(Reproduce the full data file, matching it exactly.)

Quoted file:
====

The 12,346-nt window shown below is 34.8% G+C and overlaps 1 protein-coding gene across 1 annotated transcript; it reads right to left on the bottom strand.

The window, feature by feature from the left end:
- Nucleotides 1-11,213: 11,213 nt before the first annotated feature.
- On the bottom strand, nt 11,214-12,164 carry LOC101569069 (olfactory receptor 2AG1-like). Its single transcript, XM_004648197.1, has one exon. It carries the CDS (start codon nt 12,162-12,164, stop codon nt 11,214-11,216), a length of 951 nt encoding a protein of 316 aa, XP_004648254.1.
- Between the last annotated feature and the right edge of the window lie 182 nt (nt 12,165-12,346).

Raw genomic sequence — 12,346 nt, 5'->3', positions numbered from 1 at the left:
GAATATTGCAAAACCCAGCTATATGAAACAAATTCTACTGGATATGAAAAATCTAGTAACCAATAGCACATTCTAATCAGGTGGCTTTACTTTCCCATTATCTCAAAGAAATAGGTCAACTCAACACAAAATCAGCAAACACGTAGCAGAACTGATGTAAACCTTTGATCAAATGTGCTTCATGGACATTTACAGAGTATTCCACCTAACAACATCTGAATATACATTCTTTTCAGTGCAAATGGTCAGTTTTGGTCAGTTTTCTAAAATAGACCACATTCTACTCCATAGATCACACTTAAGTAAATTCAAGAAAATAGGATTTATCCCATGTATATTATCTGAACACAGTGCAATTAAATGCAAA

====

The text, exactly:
The 12,346-nt window shown below is 34.8% G+C and overlaps 1 protein-coding gene across 1 annotated transcript; it reads right to left on the bottom strand.

The window, feature by feature from the left end:
- Nucleotides 1-11,213: 11,213 nt before the first annotated feature.
- On the bottom strand, nt 11,214-12,164 carry LOC101569069 (olfactory receptor 2AG1-like). Its single transcript, XM_004648197.1, has one exon. It carries the CDS (start codon nt 12,162-12,164, stop codon nt 11,214-11,216), a length of 951 nt encoding a protein of 316 aa, XP_004648254.1.
- Between the last annotated feature and the right edge of the window lie 182 nt (nt 12,165-12,346).

Raw genomic sequence — 12,346 nt, 5'->3', positions numbered from 1 at the left:
GAATATTGCAAAACCCAGCTATATGAAACAAATTCTACTGGATATGAAAAATCTAGTAACCAATAGCACATTCTAATCAGGTGGCTTTACTTTCCCATTATCTCAAAGAAATAGGTCAACTCAACACAAAATCAGCAAACACGTAGCAGAACTGATGTAAACCTTTGATCAAATGTGCTTCATGGACATTTACAGAGTATTCCACCTAACAACATCTGAATATACATTCTTTTCAGTGCAAATGGTCAGTTTTGGTCAGTTTTCTAAAATAGACCACATTCTACTCCATAGATCACACTTAAGTAAATTCAAGAAAATAGGATTTATCCCATGTATATTATCTGAACACAGTGCAATTAAATGCAAA